The teenage years can be difficult enough, without compounding them with other issues, such as parental absence. A parent can be absent from the life of a teenager for numerous reasons, including divorce, abandonment, illness, work or imprisonment. Twenty-four percent of children live without their biological fathers, reveals U.S. Census Bureau data released in 2011. The absence of one or both parents could gravely affect teenagers, given that they are undergoing emotional, physical and mental development.
Teens whose fathers are absent are more likely to end up in jail for various crimes than youth with both parents present. The probability of ending up in jail is even higher for those teens who have never lived with their fathers in the same house. In addition, frequent encounters and communications between teenagers and their absent fathers reduced cases of adolescent delinquency, according to a 2007 study by Rebekah Coley and Bethany Medeiros, published in the journal Child Development.
A parent’s absence can cause a child to live without receiving life’s basic needs, such as food, shelter and clothing. According to the Census Bureau, 44 percent of children whose fathers were absent were living in poverty in 2011. In comparison, only 12 percent of children who had both parents present lived in poverty in the same year. Teens living in poor families can engage in activities such as prostitution and illegal drug dealing to get money. Such activities increase their susceptibility to sexually transmitted infections, teen pregnancy and drug abuse.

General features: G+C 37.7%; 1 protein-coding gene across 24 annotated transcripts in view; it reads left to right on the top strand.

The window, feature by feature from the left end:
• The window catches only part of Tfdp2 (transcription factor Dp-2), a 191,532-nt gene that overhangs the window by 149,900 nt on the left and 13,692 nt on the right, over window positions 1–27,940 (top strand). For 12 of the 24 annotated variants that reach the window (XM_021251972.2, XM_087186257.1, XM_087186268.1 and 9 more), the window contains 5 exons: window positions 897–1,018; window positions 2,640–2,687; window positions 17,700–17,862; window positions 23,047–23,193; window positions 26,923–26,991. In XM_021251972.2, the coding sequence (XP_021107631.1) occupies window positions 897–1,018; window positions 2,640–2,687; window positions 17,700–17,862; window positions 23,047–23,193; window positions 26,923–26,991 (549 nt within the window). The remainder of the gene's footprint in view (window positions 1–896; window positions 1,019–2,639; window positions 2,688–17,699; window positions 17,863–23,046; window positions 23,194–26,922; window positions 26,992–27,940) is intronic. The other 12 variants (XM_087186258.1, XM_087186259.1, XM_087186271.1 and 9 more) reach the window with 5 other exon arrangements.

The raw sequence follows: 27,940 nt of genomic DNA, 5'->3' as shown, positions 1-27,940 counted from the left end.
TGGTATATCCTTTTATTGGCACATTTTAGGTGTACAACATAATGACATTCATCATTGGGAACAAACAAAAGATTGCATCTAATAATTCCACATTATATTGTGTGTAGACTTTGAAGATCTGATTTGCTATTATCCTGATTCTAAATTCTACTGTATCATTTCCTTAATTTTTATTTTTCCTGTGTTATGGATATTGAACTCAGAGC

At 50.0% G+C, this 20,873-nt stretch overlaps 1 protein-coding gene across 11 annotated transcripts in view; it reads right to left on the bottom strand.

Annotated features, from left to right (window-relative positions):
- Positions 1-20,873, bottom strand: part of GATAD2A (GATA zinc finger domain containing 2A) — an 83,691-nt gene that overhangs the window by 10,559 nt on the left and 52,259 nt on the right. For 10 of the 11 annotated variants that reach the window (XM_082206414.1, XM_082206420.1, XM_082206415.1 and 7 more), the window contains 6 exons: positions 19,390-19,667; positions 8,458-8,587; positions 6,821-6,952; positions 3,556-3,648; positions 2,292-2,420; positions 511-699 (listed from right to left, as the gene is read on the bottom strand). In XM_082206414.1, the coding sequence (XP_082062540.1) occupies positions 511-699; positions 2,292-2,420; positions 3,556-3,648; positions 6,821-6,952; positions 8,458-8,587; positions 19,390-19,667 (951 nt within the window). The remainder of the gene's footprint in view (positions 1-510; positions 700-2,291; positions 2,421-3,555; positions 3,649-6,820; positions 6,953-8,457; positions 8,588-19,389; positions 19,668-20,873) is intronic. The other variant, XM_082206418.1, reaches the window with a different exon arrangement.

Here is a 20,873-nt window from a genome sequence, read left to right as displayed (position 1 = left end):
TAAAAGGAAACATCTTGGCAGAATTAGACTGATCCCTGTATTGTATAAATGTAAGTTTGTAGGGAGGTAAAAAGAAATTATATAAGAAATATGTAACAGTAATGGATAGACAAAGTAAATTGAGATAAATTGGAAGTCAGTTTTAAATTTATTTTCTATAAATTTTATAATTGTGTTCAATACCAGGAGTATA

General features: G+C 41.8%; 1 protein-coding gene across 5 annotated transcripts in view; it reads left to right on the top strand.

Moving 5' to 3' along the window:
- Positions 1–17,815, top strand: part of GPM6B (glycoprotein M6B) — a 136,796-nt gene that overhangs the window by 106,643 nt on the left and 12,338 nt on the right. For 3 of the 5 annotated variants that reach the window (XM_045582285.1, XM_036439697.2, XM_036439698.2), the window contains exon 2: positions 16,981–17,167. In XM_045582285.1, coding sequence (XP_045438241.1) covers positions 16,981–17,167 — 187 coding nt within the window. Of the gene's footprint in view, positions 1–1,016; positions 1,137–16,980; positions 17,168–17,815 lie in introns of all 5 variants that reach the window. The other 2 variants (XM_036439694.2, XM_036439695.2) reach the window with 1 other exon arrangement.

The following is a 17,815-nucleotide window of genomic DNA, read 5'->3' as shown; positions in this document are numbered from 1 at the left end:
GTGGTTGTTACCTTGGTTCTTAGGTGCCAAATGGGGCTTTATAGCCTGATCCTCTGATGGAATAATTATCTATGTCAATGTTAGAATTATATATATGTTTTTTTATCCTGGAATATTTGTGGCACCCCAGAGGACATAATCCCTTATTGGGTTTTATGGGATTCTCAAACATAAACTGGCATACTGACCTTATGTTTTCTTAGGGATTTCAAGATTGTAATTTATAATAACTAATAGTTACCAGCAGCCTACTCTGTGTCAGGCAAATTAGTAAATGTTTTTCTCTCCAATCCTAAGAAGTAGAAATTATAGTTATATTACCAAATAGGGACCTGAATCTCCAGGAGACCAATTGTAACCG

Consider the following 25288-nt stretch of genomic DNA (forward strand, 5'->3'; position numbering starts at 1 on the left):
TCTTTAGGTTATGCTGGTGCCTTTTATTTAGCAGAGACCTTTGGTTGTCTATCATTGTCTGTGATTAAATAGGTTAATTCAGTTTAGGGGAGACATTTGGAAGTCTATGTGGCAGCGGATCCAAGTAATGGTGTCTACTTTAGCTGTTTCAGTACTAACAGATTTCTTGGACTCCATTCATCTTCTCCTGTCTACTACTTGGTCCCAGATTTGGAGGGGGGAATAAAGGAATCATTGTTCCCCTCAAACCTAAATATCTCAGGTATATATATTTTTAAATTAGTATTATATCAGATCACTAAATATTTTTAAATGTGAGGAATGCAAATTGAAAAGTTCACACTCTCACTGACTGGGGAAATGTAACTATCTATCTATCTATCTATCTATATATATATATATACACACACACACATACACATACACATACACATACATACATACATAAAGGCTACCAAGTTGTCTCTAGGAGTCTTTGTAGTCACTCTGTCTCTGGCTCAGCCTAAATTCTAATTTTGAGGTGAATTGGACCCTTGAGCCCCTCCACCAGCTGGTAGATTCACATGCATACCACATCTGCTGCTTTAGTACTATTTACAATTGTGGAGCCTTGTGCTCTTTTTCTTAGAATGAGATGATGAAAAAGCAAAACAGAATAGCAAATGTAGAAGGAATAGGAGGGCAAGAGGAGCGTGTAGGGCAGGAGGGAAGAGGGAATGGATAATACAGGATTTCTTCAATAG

According to the website of the U.S. Department of Health and Human Services, a parent’s absence can put teenagers at risk of mistreatment at the hands of a non-biological parent or a single biological parent. Children whose fathers are absent are also more likely to face abuse and neglect. Given such results, the child protective services department is justified to be concerned about teenagers living with non-biological fathers.
Teenagers are more likely to struggle with weight issues if they live without their parents. According to a study published in Pediatrics and entitled, "Preschooler Obesity and Parenting Styles of Mothers and Fathers: Australian National Population Study," which investigated the relationship between parenting style and behaviors and children’s body mass index status, the behavior of a parent, particularly a father, increases the risk of obesity. Fathers who are more involved in the life of a child contributed to a lower risk of obesity, while permissive and absent fathers increased risks of obesity.